The satellite radio player in my car has ten presets. The station in the primo #1 slot is the indie rock station, but that’s mostly aspirational: the two most-played stations in this particular automobile are 90s On 9 and Lithium, your source for “Nineties Alternative And Grunge.”
And yet, even as someone born in 1979 who remembers the nineties in rich detail and who spends probably too much time reliving them, I was blown away by the depth, breadth, and insight of the material in The Nineties. This is, of course, par for the course for author Chuck Klosterman, whose work, from his music reviews for Spin to his sports journalism for the late, lamented Grantland to his “low culture manifesto” Sex, Drugs, and Cocoa Puffs, is scholarly in its aims and encyclopedic in its completeness yet never as dry as all that would seem to imply thanks to Klosterman’s tone—wry, witty, and cutting when called for without being snarky.
From the opening chapter “Fighting the Battle of Who Could Care Less” (get it?) to the penultimate “I Feel the Pain of Everyone, Then I Feel Nothing” (get it?? It’s a Dinosaur Jr. reference and a Bill Clinton reference), Klosterman delves into the nineties not just as a decade, but as the defining era of Generation X—the slacker generation whose experience was informed, as Klosterman puts it, by “an adversarial relationship with the unseemliness of trying too hard.”
Each of the book’s twelve chapters summarizes a particular overarching topic, within which Klosterman dives into the details with vignettes about various news events and pop culture oddities, always explaining them with enough depth to make sense to the uninitiated while offering a fascinating new perspective to the already familiar. At hand throughout are his two greatest strengths as a writer: the ability to offer specific examples that instantaneously, ingeniously sum up a broad concept in a way you’ve never considered before, and pithy one-liners that cut to the quick. Case in point, on grunge, he can go deep—“Down-tuned bands of the nineties were more interested in recapturing the fuzzy sound of the seventies, and really just the distorted anti-pop center of those particular years (a combination of Black Sabbath in ‘73 and Neil Young in ‘78).” Or more succinctly: “Grunge, by a wide margin, was the most morbid genre in pop history.”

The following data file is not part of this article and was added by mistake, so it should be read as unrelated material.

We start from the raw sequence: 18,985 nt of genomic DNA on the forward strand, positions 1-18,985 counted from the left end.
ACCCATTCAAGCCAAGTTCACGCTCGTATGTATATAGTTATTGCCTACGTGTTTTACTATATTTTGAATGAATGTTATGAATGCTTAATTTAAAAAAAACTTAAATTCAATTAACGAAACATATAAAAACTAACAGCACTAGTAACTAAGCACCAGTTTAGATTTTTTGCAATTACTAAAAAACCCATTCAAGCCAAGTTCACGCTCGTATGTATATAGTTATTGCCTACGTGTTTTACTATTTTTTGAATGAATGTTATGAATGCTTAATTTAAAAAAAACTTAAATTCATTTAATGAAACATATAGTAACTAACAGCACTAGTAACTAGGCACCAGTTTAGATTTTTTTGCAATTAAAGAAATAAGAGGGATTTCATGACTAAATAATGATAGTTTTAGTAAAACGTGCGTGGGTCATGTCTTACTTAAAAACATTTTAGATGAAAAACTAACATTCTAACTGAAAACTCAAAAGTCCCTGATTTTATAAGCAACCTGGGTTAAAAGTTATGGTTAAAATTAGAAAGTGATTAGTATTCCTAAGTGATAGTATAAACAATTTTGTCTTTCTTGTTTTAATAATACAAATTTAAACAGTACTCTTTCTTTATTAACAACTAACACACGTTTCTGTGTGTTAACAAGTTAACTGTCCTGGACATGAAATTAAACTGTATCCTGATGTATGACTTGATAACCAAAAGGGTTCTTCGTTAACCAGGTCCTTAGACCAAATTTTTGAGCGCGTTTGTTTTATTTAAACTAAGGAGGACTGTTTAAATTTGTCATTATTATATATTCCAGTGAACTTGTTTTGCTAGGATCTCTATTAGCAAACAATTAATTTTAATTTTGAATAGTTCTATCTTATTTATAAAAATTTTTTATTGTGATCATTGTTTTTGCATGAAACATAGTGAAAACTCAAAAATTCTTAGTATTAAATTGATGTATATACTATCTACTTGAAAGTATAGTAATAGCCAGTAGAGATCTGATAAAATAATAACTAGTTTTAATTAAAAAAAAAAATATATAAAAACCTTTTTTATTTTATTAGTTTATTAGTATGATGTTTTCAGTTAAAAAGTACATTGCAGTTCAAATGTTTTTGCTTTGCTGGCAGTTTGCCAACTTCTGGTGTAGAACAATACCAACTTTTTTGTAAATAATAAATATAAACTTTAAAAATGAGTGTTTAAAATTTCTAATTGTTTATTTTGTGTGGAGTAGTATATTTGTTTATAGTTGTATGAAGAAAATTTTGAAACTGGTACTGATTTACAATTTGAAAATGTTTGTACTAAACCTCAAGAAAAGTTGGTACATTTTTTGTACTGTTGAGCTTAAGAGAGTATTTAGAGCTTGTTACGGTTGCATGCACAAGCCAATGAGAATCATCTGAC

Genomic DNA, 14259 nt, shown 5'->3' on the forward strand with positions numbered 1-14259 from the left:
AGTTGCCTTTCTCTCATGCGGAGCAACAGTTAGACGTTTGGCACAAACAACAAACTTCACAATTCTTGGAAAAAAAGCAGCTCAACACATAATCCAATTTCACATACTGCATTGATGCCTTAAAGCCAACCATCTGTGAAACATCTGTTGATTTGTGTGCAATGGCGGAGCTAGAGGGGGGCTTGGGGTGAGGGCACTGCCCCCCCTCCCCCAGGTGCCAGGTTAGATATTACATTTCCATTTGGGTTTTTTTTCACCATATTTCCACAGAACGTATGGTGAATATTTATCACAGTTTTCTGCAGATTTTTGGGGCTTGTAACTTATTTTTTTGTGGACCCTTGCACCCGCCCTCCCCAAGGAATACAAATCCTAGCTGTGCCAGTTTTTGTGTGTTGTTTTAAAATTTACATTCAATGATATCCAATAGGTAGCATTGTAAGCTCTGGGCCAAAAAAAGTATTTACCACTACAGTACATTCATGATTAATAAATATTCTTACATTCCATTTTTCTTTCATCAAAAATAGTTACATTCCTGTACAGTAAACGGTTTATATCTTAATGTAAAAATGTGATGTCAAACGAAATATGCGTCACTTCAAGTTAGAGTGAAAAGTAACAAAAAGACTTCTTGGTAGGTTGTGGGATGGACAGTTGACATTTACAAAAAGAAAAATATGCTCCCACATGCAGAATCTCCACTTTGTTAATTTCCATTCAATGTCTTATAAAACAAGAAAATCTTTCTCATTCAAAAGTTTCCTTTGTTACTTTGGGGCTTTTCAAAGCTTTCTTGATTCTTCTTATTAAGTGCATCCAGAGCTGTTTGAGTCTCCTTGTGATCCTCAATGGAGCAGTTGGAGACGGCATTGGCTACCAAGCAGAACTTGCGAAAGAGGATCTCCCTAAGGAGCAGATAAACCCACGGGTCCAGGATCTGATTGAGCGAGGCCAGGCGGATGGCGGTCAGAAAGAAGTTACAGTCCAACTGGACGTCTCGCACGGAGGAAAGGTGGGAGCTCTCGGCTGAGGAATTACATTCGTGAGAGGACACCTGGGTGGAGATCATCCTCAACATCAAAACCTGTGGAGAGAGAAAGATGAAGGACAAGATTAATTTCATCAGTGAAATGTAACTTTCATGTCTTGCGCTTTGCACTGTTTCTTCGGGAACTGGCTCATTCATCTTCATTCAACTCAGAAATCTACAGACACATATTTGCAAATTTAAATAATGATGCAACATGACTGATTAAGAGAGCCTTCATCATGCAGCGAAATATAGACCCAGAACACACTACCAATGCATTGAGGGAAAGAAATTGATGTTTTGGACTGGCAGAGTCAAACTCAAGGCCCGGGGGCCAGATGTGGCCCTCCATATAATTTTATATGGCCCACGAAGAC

Beyond grunge, all the usual suspects are present, both the good and the bad—the meta comedy of Seinfeld, the referential filmmaking of Quentin Tarantino, the presidency of Bill Clinton, the discourse around political correctness, the Persian Gulf War, the Oklahoma City bombing, Waco, the murders of Tupac and Biggie, O.J. Simpson, Columbine, and much, much more. But even in these well-worn topics, Klosterman finds new ground, primarily by tying these past events into modern society—the way, for example, that the 24-hour news cycle meant that the coverage of violent incidents (like Oklahoma City and Columbine) often led with information that turned out to be wrong, and how that led to the erosion of faith in the accuracy of news that is only exacerbated today. Some of his connections seem a bit far-fetched—his theory of how the Republican Party would have prevented its hard shift to the right had Ross Perot not entered the 1992 presidential race is a little Charlie-Day-explaining-his-yarn-map— but then others, like how it’s not hard to draw a line between the hunky, aspirational conspiracy theorizing of Fox Mulder on The X-Files and the litany of nonsense that controls the public discourse today, seem downright profound.
Scattered throughout are a greatest hits package of mostly/entirely forgotten nineties tidbits—Biosphere 2! Dolly the cloned sheep! The TV show Studs! Klosterman is most at home when digging deep into pop culture ephemera—movies like Reality Bites, Kids, In the Company of Men, American Beauty (and how the discourse about white privilege has lessened its standing in the ensuing decades), and American History X (“an antiracist film that could potentially be enjoyed by a racist”); the clear beverage craze; the inevitability of Pauly Shore’s fame at the time and the inconceivability of that fact in hindsight. One of the best portions of the book is an essay on the differing reactions to and treatment of Alanis Morrissette and Liz Phair and how it serves as a summary of the state of feminism in the nineties. Klosterman’s writing throughout is impeccable, so imminently quotable that I struggled to keep this review from turning into one long string of excerpts. For a historical primer of an era not that far in the review mirror, I don’t know how it could get much better than this. | Jason Green
Click here to read an excerpt of The Nineties, courtesy of Penguin Press.